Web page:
The African fintech sector is growing fast and has been booming for some years now. It covers a wide range of activities, including foodtech, edtech, and even regtech. According to specialists, this dynamic is not about to stop.
According to Mc Kinsey, there seems to be no stopping fintech companies in Africa, and the outlook is promising. The latest estimates put sales at $30.3 billion by 2025, eight times higher than in 2020. One tech entrepreneur speaks of an “unprecedented upheaval”, particularly in the payment of wages and advances, mobile money, and “peer 2 peer” (P2P). This is a system for sending money from a card or bank account using a mobile device. Using a P2P wallet, it’s possible to connect multiple money transfer accounts and make P2P transfers from a single location.
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The African fintech sector is not homogenous
Experts explained that the arrival of fintech platforms on the continent has had a major impact on the payment of salaries and deposits. These services are often more accessible and less costly than traditional financial services, helping to reduce the barriers to financial inclusion, but also making promoters financially happy.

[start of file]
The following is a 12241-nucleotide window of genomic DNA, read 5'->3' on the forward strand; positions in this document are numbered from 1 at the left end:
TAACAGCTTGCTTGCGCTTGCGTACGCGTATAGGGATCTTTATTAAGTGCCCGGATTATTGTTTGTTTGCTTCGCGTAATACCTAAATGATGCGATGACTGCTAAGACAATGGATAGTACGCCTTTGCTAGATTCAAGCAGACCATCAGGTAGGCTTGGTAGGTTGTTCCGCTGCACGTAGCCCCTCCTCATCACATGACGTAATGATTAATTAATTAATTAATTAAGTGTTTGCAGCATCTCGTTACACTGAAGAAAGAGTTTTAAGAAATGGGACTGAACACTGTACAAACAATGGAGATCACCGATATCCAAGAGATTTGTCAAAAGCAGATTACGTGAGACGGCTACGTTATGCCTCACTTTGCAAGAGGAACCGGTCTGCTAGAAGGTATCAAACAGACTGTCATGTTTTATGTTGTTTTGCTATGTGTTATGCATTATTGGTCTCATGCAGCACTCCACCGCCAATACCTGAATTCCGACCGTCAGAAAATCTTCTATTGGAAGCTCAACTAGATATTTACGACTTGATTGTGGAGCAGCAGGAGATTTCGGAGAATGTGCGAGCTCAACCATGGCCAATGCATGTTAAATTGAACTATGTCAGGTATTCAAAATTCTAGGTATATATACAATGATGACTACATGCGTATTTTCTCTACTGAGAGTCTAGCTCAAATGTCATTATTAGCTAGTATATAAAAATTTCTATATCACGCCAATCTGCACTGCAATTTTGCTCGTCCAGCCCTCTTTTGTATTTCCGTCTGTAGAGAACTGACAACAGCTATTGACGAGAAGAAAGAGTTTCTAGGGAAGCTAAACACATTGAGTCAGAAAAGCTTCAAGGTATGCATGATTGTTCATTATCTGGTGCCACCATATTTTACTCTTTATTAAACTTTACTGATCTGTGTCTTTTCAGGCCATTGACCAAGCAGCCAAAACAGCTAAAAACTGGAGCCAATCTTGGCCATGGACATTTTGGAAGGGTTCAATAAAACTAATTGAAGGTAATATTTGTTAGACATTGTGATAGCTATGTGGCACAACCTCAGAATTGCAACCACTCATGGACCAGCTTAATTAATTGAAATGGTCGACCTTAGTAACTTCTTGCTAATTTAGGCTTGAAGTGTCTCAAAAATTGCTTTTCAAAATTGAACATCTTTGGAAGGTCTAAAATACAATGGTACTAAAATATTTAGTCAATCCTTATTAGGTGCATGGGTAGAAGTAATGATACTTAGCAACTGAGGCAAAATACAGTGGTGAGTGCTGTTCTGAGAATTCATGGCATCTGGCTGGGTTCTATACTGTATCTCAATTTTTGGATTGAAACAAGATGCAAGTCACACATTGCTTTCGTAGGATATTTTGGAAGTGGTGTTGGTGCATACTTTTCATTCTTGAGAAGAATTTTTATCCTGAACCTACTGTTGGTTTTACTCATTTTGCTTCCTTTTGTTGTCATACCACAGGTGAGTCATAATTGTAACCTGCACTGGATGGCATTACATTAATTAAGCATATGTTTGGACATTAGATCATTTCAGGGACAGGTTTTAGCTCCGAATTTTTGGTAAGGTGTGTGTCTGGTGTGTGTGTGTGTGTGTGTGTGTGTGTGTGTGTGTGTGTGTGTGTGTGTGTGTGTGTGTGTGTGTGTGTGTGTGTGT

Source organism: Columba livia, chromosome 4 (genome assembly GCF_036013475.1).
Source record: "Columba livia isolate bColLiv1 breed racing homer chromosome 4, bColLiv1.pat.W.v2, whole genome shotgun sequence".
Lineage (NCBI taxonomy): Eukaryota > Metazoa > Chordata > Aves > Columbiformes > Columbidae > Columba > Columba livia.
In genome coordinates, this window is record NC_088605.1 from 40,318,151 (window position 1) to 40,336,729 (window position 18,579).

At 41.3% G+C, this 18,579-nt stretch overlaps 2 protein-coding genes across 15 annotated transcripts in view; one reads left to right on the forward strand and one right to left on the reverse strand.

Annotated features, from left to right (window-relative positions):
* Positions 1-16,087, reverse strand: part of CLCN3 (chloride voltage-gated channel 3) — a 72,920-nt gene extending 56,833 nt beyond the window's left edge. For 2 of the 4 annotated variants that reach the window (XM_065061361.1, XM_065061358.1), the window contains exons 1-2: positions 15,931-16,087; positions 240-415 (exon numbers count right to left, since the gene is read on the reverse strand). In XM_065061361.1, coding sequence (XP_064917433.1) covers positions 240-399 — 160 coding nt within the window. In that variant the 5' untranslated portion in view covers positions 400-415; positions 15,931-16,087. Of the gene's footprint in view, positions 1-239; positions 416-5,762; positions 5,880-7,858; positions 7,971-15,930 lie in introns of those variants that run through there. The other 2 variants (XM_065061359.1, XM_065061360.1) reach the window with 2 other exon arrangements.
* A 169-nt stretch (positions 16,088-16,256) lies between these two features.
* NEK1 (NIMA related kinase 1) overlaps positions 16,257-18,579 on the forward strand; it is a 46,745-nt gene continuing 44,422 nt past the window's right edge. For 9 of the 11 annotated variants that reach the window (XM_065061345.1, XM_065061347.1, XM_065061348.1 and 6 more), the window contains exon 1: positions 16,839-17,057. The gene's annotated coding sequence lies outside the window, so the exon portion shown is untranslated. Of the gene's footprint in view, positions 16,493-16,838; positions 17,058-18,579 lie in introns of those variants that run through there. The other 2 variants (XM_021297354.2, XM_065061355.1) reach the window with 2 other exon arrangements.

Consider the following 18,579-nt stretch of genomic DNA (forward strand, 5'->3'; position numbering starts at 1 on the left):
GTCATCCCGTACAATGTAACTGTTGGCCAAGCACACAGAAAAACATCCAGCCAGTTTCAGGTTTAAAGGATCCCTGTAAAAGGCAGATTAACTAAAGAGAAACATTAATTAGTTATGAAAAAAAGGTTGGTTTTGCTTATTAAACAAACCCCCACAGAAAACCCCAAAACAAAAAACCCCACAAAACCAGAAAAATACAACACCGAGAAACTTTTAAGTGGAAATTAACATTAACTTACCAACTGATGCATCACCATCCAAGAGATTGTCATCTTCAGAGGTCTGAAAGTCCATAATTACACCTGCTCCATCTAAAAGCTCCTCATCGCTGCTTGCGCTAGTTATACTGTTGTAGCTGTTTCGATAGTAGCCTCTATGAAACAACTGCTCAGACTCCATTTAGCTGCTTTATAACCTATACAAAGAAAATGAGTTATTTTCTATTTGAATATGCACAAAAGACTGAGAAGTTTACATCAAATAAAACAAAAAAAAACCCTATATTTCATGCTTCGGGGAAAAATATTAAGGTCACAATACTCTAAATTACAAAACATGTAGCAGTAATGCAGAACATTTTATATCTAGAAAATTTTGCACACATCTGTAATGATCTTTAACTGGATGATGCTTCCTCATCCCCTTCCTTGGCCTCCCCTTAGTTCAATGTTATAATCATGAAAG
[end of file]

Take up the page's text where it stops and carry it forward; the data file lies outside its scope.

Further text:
However, the growth and development of the African fintech sector is not uniform across Africa. According to these specialists, Kenya, Nigeria, South Africa, Senegal (first in French-speaking West Africa), Cameroon (for some time now), Ghana, Uganda (especially in nano-credit), Côte d’Ivoire, Egypt (with tontines), Algeria and Morocco are leading the way, with the last two countries lagging behind their African neighbors.
The accelerating role of central banks in Africa
In some countries, especially those with English-speaking populations, “the pace is fast and growth is strong, thanks not only to demographics but also to language, which creates a close relationship with investors,” said the experts.
In this respect, the tech entrepreneur pointed out that “the fact of having central banks specific to each country plays an accelerating role for countries that are not part of a monetary community”.
However, many challenges remain. It is imperative that fintech companies in Africa and regulators speak with one voice and stop living in parallel worlds. One of the major challenges for the African fintech sector is regulation, technology security, Internet network coverage, and the availability of funds for fintech companies, but also for retail disbursements. The entrepreneur regrets that “our lawyers are mostly generalists, with little understanding of the due diligence phenomenon. The few specialists in these fields are unaffordable.”
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First published in LaPresse.tn. A third-party contributor translated and adapted the article from the original. In case of discrepancy, the original will prevail.
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